In a portentous opinion, Massachusetts’ highest court held that a medical marijuana patient terminated for failing a drug screening could state a claim for disability discrimination against her employer.  Because many states’ medical marijuana laws contain the similar language to that which the court relied on, employers outside of Massachusetts should take note.

The facts are relatively unremarkable.  The plaintiff had told her prospective employer that she had been prescribed medical marijuana to treat her affliction with Crohn’s disease, but that she did not use it daily and would not use it before or during work.  On the evening of her first day of work, the company’s HR representative notified the plaintiff she was terminated for failing the pre-employment drug screening because the company “follow[ed] federal law, not state law.”  The plaintiff sued for, among other things, disability discrimination under state law.

In reversing the trial court’s dismissal of the discrimination claims, the Massachusetts Supreme Judicial Court premised its decision on a provision of the state’s medical marijuana law stating that a qualified person “shall not be . . . denied any right or privilege,” for use of medical marijuana.  Essentially, the Court held that because a waiver of the employer’s policy excluding persons who test positive for marijuana could have been a reasonable accommodation, the employer’s refusal to engage in the interactive process constituted a denial of the plaintiff’s rights not to be fired because of a disability and to require a reasonable accommodation under the state’s anti-discrimination law.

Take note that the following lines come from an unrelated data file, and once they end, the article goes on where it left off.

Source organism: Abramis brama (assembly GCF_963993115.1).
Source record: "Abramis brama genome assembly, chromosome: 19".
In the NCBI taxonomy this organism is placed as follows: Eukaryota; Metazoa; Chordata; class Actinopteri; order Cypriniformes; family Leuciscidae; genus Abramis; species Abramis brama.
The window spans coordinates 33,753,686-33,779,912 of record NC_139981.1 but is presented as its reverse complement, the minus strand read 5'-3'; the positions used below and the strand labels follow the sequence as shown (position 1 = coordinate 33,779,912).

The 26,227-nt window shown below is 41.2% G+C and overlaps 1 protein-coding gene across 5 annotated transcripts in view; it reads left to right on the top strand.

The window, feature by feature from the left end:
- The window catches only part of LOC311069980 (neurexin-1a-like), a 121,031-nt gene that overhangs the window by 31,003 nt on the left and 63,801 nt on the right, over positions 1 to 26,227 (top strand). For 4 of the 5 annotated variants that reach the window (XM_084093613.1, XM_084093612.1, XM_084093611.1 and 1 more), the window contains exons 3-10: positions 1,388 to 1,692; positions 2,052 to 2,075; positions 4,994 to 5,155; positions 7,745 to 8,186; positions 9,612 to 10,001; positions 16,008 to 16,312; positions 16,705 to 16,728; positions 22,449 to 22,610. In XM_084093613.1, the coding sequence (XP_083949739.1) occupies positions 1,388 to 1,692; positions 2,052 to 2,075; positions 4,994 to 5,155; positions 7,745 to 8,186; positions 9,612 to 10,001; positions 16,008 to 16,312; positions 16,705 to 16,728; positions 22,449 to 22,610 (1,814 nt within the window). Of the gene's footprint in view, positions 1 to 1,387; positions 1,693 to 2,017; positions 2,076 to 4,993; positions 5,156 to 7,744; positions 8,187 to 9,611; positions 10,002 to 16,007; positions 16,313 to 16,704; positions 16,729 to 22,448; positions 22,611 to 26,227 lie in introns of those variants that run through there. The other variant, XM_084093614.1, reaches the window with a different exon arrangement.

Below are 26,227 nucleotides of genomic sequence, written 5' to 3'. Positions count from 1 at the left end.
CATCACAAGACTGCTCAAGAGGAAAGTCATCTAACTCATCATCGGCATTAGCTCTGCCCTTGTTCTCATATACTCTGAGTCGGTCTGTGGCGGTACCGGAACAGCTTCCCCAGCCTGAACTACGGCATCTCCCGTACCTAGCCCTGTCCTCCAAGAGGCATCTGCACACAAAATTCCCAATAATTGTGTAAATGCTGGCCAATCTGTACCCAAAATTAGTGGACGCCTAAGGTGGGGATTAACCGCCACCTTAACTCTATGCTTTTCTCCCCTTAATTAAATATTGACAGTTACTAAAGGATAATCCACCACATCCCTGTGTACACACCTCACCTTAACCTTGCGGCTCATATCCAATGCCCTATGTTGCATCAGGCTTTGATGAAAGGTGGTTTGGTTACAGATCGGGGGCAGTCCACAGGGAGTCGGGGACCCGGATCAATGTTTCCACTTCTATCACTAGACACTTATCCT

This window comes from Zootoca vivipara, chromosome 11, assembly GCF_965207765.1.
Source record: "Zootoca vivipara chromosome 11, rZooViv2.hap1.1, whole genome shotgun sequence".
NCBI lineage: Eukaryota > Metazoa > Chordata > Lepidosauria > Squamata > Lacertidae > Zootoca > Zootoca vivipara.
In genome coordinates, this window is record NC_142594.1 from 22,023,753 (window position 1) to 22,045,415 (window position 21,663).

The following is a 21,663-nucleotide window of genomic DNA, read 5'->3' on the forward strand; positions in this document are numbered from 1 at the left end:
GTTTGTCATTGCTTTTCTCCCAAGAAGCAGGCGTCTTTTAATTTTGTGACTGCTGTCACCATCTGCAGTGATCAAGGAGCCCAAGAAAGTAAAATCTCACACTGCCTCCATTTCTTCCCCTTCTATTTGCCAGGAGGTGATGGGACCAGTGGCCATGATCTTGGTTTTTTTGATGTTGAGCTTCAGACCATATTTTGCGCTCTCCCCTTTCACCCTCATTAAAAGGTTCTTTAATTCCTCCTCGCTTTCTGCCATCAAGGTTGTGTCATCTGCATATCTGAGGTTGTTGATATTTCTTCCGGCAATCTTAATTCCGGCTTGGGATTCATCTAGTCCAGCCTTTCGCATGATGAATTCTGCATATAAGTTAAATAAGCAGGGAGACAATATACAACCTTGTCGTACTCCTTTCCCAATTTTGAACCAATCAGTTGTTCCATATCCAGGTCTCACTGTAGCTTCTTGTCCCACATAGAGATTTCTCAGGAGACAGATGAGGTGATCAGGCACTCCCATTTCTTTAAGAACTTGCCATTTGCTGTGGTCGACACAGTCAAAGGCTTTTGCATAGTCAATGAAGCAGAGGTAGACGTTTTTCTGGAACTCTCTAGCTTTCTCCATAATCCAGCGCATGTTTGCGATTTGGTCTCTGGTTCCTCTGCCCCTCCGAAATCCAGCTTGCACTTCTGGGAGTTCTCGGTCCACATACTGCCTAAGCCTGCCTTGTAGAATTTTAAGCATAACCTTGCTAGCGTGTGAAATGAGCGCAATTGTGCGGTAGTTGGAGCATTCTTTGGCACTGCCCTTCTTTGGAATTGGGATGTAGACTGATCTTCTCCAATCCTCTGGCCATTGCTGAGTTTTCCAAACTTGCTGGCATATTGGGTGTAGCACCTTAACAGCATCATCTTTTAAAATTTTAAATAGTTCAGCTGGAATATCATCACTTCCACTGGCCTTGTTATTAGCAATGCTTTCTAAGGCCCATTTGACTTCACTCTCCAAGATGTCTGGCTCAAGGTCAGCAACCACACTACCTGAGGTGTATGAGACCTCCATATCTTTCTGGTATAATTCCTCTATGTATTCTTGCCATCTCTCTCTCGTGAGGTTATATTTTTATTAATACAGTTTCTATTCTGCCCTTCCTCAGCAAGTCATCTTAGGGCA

The Massachusetts court was not persuaded by the employer’s argument that its drug testing policy, not her disability, was the basis for the termination.  The Court analogized an employer policy prohibiting marijuana to one prohibiting insulin and explained that reliance on a company policy prohibiting any use of marijuana to terminate an employee whose disability is being treated with marijuana effectively denies such employee the opportunity of a reasonable accommodation.

Although no other high court had previously reached a similar conclusion, few cases have been brought under disability discrimination laws in states whose medical marijuana laws prohibit the denial of rights and privileges to patients.  For example, New Mexico’s law contains such a prohibition, but it only applies to practitioners.  New Jersey, on the other hand, clearly extends the prohibition to patients.

It is also significant that the Court also rejected the employer’s argument that the state’s medical marijuana law did not require “any accommodation of any on-site medical use of marijuana in any place of employment.”  Instead, the Court found that this statutory language implicitly recognized the existence of an accommodation for off-site medical marijuana use.  Again, many states’ medical marijuana laws are worded in a similar manner and are susceptible to a reading that would permit an accommodation that does not require an employer to tolerate on-the-job use.

Of course, because this was a motion to dismiss, the Court recognized that the employer could ultimately prevail on summary judgment by showing that a use accommodation would be an undue hardship.  Nonetheless, given that ninety percent of states have passed some form of medical marijuana law – a fact the Court cited in rejecting arguments that the federal scheduling of the drug demonstrates no recognized medical benefit – employers can bet that this case could inspire similar suits in states with similar statutory language.  Keep an eye on this space, and Fox’s Cannabis Law blog for further developments.

Today’s post comes to us courtesy of Justin Schwam, an associate in our Labor and Employment Group in the Morristown office

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